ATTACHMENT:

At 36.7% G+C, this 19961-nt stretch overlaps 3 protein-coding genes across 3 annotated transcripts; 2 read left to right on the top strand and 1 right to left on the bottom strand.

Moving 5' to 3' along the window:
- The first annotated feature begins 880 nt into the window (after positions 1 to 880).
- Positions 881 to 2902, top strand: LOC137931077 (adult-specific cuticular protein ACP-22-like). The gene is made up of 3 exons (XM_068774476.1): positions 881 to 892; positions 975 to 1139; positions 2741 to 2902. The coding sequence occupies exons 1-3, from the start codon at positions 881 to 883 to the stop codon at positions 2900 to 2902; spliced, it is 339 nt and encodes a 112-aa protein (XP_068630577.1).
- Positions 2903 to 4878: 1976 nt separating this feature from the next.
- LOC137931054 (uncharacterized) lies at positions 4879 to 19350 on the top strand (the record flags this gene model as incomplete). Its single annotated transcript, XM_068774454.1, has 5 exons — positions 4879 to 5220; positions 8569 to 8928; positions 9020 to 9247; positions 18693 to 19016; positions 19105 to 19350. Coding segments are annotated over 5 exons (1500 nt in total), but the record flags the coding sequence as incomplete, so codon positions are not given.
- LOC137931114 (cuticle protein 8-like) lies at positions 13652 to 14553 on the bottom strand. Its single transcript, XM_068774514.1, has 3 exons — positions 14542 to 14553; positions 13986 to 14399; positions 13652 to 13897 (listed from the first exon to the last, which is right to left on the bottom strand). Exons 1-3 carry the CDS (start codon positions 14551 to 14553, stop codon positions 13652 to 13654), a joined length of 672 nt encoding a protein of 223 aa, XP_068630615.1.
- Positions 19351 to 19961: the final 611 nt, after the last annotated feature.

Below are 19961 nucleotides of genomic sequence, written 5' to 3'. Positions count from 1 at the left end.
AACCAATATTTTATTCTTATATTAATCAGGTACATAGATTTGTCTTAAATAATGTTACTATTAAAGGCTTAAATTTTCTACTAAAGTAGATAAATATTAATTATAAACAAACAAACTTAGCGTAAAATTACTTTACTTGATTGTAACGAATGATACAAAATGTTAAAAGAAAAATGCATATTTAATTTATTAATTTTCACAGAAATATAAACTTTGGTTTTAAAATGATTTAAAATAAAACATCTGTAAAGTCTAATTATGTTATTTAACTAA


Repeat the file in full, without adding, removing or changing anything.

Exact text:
At 36.7% G+C, this 19961-nt stretch overlaps 3 protein-coding genes across 3 annotated transcripts; 2 read left to right on the top strand and 1 right to left on the bottom strand.

Moving 5' to 3' along the window:
- The first annotated feature begins 880 nt into the window (after positions 1 to 880).
- Positions 881 to 2902, top strand: LOC137931077 (adult-specific cuticular protein ACP-22-like). The gene is made up of 3 exons (XM_068774476.1): positions 881 to 892; positions 975 to 1139; positions 2741 to 2902. The coding sequence occupies exons 1-3, from the start codon at positions 881 to 883 to the stop codon at positions 2900 to 2902; spliced, it is 339 nt and encodes a 112-aa protein (XP_068630577.1).
- Positions 2903 to 4878: 1976 nt separating this feature from the next.
- LOC137931054 (uncharacterized) lies at positions 4879 to 19350 on the top strand (the record flags this gene model as incomplete). Its single annotated transcript, XM_068774454.1, has 5 exons — positions 4879 to 5220; positions 8569 to 8928; positions 9020 to 9247; positions 18693 to 19016; positions 19105 to 19350. Coding segments are annotated over 5 exons (1500 nt in total), but the record flags the coding sequence as incomplete, so codon positions are not given.
- LOC137931114 (cuticle protein 8-like) lies at positions 13652 to 14553 on the bottom strand. Its single transcript, XM_068774514.1, has 3 exons — positions 14542 to 14553; positions 13986 to 14399; positions 13652 to 13897 (listed from the first exon to the last, which is right to left on the bottom strand). Exons 1-3 carry the CDS (start codon positions 14551 to 14553, stop codon positions 13652 to 13654), a joined length of 672 nt encoding a protein of 223 aa, XP_068630615.1.
- Positions 19351 to 19961: the final 611 nt, after the last annotated feature.

Below are 19961 nucleotides of genomic sequence, written 5' to 3'. Positions count from 1 at the left end.
AACCAATATTTTATTCTTATATTAATCAGGTACATAGATTTGTCTTAAATAATGTTACTATTAAAGGCTTAAATTTTCTACTAAAGTAGATAAATATTAATTATAAACAAACAAACTTAGCGTAAAATTACTTTACTTGATTGTAACGAATGATACAAAATGTTAAAAGAAAAATGCATATTTAATTTATTAATTTTCACAGAAATATAAACTTTGGTTTTAAAATGATTTAAAATAAAACATCTGTAAAGTCTAATTATGTTATTTAACTAA